“The field is grappling with the concept of how could bacteria in the lumen of the gut signal to the brain,” Cryan said. Several mechanisms may be involved, including gut-barrier function, intestinal immunity, vagus nerve signaling, and neuroactive metabolite production. “Maybe the microbiome is the one pulling the strings of the brain,” Cryan said. “Your state of gut will markedly affect your state of mind.”

Robert Yolken of the Johns Hopkins School of Medicine introduced the gut’s involvement in psychiatric disorders including schizophrenia, depression, and bipolar disorder. In genome-wide association studies most genetic markers for these disorders identify immune system genes. Yolken noted the shift in thinking required for neurologists and psychiatrists, used to regarding these as disorders of the brain only, to consider a role for systemic inflammation (found in 30%–40% of patients) and the gut–brain axis, and to treat gastrointestinal symptoms as non-secondary. The microbiome affects blood–brain barrier permeability in mice, and if the same effect is found in humans the microbiome could potentially be manipulated to change the brain’s exposure to systemic inflammation and drugs. If inflammation is causal in psychiatric disorders, anti-inflammatory medications could avoid the cognitive and behavioral side effects of drugs that target brain signaling pathways.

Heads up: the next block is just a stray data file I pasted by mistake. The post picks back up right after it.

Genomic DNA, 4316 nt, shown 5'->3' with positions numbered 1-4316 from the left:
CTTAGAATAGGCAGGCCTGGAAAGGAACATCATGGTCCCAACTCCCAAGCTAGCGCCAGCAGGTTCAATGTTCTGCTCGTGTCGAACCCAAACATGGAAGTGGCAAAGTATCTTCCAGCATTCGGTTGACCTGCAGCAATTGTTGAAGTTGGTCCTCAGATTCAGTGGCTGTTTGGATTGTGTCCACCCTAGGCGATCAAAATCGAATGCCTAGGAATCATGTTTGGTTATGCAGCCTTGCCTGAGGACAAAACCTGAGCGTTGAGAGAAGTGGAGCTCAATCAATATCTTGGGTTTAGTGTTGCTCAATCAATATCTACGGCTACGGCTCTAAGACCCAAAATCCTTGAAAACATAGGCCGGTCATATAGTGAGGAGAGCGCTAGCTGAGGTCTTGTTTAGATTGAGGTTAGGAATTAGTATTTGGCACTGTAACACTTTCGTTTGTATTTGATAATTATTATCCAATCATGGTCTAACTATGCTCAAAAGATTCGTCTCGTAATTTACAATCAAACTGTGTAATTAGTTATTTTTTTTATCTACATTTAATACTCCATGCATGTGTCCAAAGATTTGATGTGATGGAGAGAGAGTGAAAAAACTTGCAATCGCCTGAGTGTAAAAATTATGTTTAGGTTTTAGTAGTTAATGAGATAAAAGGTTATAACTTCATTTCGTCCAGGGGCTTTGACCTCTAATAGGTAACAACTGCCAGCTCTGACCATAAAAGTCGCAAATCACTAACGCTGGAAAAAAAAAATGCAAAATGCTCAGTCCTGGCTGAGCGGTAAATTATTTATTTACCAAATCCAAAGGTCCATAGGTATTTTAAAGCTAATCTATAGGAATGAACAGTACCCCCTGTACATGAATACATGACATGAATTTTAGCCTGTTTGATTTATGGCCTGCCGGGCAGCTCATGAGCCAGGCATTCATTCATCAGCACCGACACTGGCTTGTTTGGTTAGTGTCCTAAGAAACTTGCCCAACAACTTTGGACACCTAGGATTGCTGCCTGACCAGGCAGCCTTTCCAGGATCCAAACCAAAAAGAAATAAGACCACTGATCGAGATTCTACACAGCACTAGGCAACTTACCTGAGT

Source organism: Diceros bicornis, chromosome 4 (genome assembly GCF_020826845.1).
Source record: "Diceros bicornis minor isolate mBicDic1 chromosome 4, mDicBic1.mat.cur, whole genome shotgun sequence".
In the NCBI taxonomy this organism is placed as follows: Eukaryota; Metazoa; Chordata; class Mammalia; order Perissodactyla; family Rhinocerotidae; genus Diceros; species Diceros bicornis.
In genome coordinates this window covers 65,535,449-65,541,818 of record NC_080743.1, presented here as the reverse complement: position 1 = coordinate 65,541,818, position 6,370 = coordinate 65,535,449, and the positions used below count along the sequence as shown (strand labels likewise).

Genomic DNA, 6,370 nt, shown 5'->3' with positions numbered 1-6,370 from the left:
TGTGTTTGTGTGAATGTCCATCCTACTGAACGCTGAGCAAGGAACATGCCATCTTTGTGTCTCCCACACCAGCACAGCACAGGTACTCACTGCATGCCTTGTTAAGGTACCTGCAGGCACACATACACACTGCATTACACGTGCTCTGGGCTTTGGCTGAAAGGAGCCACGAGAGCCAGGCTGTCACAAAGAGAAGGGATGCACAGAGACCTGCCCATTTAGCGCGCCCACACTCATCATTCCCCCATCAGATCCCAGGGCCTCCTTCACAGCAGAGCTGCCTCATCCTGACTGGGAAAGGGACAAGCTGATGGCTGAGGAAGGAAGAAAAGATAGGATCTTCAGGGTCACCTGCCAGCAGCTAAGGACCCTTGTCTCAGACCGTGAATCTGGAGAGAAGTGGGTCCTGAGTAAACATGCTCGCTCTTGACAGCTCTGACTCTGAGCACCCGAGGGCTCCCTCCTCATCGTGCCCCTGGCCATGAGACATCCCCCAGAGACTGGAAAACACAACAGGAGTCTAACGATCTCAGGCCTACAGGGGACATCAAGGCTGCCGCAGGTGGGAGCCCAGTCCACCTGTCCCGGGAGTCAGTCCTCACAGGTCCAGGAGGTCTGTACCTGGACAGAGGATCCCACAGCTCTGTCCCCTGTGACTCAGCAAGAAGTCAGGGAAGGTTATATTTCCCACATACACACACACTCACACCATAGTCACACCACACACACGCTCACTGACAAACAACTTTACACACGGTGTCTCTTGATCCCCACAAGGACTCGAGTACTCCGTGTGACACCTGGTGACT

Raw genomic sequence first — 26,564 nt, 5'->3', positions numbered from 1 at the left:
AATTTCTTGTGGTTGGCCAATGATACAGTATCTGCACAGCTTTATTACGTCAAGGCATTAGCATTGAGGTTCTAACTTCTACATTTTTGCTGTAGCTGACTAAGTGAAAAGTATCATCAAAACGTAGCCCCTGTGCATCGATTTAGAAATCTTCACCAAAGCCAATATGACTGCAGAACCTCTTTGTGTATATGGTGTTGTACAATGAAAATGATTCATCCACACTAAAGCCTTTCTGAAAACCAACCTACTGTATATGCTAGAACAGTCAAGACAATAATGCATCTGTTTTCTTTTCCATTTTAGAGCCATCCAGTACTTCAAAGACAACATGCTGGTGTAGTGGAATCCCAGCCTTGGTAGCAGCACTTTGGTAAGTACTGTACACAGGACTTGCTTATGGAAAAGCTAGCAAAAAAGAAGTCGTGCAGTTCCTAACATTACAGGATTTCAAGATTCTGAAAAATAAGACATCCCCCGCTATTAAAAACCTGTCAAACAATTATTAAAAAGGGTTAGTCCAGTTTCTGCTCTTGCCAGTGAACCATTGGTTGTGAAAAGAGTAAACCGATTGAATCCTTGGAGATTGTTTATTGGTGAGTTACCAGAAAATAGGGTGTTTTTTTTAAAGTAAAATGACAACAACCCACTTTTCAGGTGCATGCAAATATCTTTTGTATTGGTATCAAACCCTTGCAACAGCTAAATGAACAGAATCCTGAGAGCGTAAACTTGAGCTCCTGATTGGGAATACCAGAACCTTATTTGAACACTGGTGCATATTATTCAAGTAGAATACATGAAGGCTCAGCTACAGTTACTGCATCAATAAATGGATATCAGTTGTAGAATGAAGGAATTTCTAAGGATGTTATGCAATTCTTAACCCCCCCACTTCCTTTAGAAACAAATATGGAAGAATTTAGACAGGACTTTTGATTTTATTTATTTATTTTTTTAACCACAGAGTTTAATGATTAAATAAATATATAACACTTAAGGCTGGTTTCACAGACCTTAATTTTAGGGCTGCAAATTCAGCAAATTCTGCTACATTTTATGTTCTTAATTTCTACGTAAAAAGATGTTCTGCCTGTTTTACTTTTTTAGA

Several psychiatric medications have unknown mechanisms of action that may involve the microbiome. Yolken’s team found differences in the throat microbiome—more genes for a Lactobacillus phage found in people with autoimmune disorders and type 2 diabetes—in patients taking valproate, a drug that changes the microbiome and behavior in mouse models of autism. If the drug’s efficacy in psychiatric disorders is the result of microbiome alterations, less-toxic drugs with the same effects could improve treatment options. Microbiome changes may also explain metabolic symptoms of psychiatric disorders such as weight gain and low energy; patients with schizophrenia had more genes for pathogenic organisms, decreased metabolism, and increased lipid and sugar transport in the gut. The researchers have begun testing interventions targeting the microbiome, conducting clinical trials of probiotics to prevent a second manic attack in people hospitalized for mania and of a derivative of a compound in broccoli for schizophrenia. The broccoli metabolite has been shown to be beneficial in autism, and patients in the schizophrenia intervention group take a combination of the precursor to the metabolite and the enzyme (a microbial product) needed to produce it.

The gut–immune–brain interactome model in psychiatric disorders. (Image courtesy of Robert Yolken)

IBS symptoms triggered by gut infection and inflammation (bacterial gastroenteritis) can last years, observedPremysl Bercik of McMaster University. Studies suggest a role for dysbiosis in the resulting functional gut disorders, finding for example improved IBS symptoms after a course of antibiotics and, in a meta-analysis, benefits of probiotic treatment. Some patients with IBS have substantial differences in microbiota compared to control subjects.